Cisco has a reputation of building the company through acquisitions, but it has tended to stay away from the really huge ones. That changed this morning when the company announced it was acquiring Splunk for $28 billion.
With Splunk, it gets an observability platform that could fit nicely into its security business to help customers better understand security threats, while also helping parse oodles of log data to resolve other problems like helping understand system failures or troubleshoot myriad issues across a broad array of enterprise systems.
Under the terms of the deal, Cisco is paying a hefty premium of $157 per share. When you consider that the 52-week low was $65 a share and it has hovered in the high 80s and low 90s much of this year, that’s a big bump for Splunk stockholders and suggests there might have been some competition for the logging giant. The company’s most recent market cap sits at just over $20 billion.
As you would expect, chief executives from both companies were beaming over the deal with Cisco CEO and board chair Chuck Robbins pointing out the AI angle in this deal because these days, there always needs to be an AI angle, in this case with a strong focus on cybersecurity. “Our combined capabilities will drive the next generation of AI-enabled security and observability. From threat detection and response to threat prediction and prevention, we will help make organizations of all sizes more secure and resilient,” Robbins said in a statement.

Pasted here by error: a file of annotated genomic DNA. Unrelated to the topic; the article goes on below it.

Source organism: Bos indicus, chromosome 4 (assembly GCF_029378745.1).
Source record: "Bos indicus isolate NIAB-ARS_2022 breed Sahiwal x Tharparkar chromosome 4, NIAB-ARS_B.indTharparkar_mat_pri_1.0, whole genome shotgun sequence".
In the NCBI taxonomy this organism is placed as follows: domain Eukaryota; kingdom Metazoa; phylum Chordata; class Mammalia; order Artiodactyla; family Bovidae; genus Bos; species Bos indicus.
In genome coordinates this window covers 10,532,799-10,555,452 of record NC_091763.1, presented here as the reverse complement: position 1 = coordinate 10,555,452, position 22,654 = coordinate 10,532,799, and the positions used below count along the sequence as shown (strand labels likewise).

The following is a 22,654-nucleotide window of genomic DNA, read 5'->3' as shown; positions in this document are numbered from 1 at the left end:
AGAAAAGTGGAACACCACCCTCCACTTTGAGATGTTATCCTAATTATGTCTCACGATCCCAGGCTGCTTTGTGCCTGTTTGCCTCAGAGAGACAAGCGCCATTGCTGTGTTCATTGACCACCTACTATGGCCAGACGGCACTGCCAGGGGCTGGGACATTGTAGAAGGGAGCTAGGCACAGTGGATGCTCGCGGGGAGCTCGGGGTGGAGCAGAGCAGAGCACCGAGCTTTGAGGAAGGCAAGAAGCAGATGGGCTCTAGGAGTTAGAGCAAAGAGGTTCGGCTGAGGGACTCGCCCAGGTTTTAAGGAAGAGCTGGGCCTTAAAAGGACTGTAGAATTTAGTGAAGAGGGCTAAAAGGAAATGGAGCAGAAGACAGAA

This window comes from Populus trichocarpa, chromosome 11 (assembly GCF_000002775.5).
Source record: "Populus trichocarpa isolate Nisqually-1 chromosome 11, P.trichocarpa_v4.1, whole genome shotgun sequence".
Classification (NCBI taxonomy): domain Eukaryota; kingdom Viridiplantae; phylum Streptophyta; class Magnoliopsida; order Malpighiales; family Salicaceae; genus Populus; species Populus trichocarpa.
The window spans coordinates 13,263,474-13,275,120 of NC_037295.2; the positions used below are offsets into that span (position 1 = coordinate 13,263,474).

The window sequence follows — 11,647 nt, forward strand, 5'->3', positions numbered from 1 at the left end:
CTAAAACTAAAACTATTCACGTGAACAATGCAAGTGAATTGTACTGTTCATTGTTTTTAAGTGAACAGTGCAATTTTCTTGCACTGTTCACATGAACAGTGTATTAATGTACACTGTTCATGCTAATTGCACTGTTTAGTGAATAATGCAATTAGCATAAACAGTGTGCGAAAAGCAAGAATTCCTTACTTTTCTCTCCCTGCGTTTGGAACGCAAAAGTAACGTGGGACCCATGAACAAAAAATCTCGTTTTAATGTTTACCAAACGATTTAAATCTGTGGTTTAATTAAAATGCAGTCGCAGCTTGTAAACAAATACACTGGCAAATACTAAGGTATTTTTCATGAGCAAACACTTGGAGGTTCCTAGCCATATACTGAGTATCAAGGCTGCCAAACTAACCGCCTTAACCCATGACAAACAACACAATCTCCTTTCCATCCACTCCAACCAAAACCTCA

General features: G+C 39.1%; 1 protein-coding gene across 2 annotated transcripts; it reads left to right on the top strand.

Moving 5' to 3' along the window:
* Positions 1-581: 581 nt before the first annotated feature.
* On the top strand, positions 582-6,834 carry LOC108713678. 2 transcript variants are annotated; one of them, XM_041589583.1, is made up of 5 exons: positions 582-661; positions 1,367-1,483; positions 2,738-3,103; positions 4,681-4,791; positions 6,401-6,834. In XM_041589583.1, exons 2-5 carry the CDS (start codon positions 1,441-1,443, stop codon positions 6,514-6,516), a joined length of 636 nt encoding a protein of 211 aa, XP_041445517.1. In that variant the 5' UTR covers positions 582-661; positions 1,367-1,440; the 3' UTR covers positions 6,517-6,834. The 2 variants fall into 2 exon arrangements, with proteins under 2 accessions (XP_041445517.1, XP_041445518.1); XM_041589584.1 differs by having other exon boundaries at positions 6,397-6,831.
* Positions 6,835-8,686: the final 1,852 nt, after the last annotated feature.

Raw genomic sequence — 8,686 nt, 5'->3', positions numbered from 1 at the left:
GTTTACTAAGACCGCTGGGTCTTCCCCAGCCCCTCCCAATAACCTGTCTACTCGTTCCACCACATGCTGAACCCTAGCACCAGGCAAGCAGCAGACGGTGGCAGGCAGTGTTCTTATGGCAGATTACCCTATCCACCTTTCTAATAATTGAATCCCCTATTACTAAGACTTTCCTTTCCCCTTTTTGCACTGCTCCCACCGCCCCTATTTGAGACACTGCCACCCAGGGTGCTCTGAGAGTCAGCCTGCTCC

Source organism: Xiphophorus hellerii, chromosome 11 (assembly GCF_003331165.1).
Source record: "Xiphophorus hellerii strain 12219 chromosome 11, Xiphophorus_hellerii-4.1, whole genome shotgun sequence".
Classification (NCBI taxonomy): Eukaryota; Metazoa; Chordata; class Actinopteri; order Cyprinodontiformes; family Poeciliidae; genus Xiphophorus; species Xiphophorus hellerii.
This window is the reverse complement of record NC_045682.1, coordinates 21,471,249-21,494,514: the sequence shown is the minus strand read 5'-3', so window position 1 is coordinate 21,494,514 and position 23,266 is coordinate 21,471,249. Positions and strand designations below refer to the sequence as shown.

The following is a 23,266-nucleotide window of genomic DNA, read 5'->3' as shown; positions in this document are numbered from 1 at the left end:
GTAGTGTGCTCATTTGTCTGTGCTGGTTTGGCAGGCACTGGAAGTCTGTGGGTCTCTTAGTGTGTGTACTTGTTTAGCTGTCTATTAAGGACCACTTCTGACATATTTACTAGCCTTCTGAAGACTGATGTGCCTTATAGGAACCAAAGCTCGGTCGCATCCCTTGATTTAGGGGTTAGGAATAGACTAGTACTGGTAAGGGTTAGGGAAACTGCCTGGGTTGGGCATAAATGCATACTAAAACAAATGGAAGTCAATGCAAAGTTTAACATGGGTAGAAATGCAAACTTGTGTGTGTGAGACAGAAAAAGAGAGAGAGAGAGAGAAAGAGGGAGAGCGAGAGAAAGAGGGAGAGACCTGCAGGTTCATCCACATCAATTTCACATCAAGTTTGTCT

Meanwhile, Splunk president and CEO Gary Steele was gushing about the possibilities of the combined companies. “Uniting with Cisco represents the next phase of Splunk’s growth journey, accelerating our mission to help organizations worldwide become more resilient, while delivering immediate and compelling value to our shareholders,” he said. The shareholders certainly have to be pleased with this deal.
Ray Wang, founder and principal analyst at Constellation Research, agrees that the companies have the potential to fit well together. “This is about a natural synergy when you can handle threat detection and security with AI and observability,” Wang told TechCrunch.
“Customers get better network security, while Splunk gets a key home and Cisco has a better story that drives AI valuation. So Cisco network telemetry and the Splunk observability platform will give customers a huge view of data,” he said.
In a quiet year for M&A, this deal sticks out as the biggest enterprise software deal of the year by far to this point, more than doubling Silver Lake Partners taking Qualtrics private for $12.5 billion March.
Both company boards have already approved the deal, but it will have to pass regulatory muster, not a given considering the intense scrutiny these kinds of deals are facing across the world. The companies believe if all goes well, the deal will close sometime in the third quarter next year.